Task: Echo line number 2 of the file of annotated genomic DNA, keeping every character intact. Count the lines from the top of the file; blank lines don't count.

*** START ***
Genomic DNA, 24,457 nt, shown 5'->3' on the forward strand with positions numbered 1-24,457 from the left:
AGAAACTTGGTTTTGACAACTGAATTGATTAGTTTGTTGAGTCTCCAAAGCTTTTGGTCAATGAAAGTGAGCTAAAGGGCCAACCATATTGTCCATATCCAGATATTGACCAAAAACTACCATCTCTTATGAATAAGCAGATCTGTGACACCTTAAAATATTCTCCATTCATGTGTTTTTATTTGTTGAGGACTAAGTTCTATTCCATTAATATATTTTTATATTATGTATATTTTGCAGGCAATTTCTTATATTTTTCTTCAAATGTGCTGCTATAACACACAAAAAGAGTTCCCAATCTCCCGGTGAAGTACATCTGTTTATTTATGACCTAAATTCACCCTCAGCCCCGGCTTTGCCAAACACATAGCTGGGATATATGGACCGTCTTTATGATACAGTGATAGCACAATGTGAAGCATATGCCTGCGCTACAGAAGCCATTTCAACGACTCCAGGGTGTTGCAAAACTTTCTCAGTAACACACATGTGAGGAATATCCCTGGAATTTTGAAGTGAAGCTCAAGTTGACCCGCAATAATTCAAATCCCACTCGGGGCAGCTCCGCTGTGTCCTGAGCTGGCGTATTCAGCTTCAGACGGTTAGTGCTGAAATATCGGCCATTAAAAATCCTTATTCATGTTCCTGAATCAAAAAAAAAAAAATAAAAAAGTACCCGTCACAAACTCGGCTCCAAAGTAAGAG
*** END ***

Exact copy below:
AGAAACTTGGTTTTGACAACTGAATTGATTAGTTTGTTGAGTCTCCAAAGCTTTTGGTCAATGAAAGTGAGCTAAAGGGCCAACCATATTGTCCATATCCAGATATTGACCAAAAACTACCATCTCTTATGAATAAGCAGATCTGTGACACCTTAAAATATTCTCCATTCATGTGTTTTTATTTGTTGAGGACTAAGTTCTATTCCATTAATATATTTTTATATTATGTATATTTTGCAGGCAATTTCTTATATTTTTCTTCAAATGTGCTGCTATAACACACAAAAAGAGTTCCCAATCTCCCGGTGAAGTACATCTGTTTATTTATGACCTAAATTCACCCTCAGCCCCGGCTTTGCCAAACACATAGCTGGGATATATGGACCGTCTTTATGATACAGTGATAGCACAATGTGAAGCATATGCCTGCGCTACAGAAGCCATTTCAACGACTCCAGGGTGTTGCAAAACTTTCTCAGTAACACACATGTGAGGAATATCCCTGGAATTTTGAAGTGAAGCTCAAGTTGACCCGCAATAATTCAAATCCCACTCGGGGCAGCTCCGCTGTGTCCTGAGCTGGCGTATTCAGCTTCAGACGGTTAGTGCTGAAATATCGGCCATTAAAAATCCTTATTCATGTTCCTGAATCAAAAAAAAAAAAATAAAAAAGTACCCGTCACAAACTCGGCTCCAAAGTAAGAG